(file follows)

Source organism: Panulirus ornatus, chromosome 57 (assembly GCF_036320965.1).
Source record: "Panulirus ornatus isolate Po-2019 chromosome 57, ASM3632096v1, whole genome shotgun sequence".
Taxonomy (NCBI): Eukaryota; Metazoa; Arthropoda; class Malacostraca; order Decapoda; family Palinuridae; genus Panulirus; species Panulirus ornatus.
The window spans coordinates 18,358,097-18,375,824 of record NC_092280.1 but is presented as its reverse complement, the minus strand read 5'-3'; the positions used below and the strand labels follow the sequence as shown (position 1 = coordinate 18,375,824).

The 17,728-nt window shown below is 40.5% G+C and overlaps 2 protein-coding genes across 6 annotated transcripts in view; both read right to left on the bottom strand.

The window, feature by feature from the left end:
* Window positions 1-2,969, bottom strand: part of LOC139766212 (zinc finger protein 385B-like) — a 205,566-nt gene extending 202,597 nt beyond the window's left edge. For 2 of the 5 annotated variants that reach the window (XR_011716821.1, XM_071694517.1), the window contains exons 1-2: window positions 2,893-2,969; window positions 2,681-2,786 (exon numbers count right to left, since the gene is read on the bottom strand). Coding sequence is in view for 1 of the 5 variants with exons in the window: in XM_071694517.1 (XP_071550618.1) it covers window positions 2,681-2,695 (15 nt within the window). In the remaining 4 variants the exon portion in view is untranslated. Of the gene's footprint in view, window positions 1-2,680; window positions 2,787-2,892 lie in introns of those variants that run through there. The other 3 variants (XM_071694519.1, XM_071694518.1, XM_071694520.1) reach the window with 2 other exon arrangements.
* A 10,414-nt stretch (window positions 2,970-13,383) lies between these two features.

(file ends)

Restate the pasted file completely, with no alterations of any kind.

Source organism: Panulirus ornatus, chromosome 57 (assembly GCF_036320965.1).
Source record: "Panulirus ornatus isolate Po-2019 chromosome 57, ASM3632096v1, whole genome shotgun sequence".
Taxonomy (NCBI): Eukaryota; Metazoa; Arthropoda; class Malacostraca; order Decapoda; family Palinuridae; genus Panulirus; species Panulirus ornatus.
The window spans coordinates 18,358,097-18,375,824 of record NC_092280.1 but is presented as its reverse complement, the minus strand read 5'-3'; the positions used below and the strand labels follow the sequence as shown (position 1 = coordinate 18,375,824).

The 17,728-nt window shown below is 40.5% G+C and overlaps 2 protein-coding genes across 6 annotated transcripts in view; both read right to left on the bottom strand.

The window, feature by feature from the left end:
* Window positions 1-2,969, bottom strand: part of LOC139766212 (zinc finger protein 385B-like) — a 205,566-nt gene extending 202,597 nt beyond the window's left edge. For 2 of the 5 annotated variants that reach the window (XR_011716821.1, XM_071694517.1), the window contains exons 1-2: window positions 2,893-2,969; window positions 2,681-2,786 (exon numbers count right to left, since the gene is read on the bottom strand). Coding sequence is in view for 1 of the 5 variants with exons in the window: in XM_071694517.1 (XP_071550618.1) it covers window positions 2,681-2,695 (15 nt within the window). In the remaining 4 variants the exon portion in view is untranslated. Of the gene's footprint in view, window positions 1-2,680; window positions 2,787-2,892 lie in introns of those variants that run through there. The other 3 variants (XM_071694519.1, XM_071694518.1, XM_071694520.1) reach the window with 2 other exon arrangements.
* A 10,414-nt stretch (window positions 2,970-13,383) lies between these two features.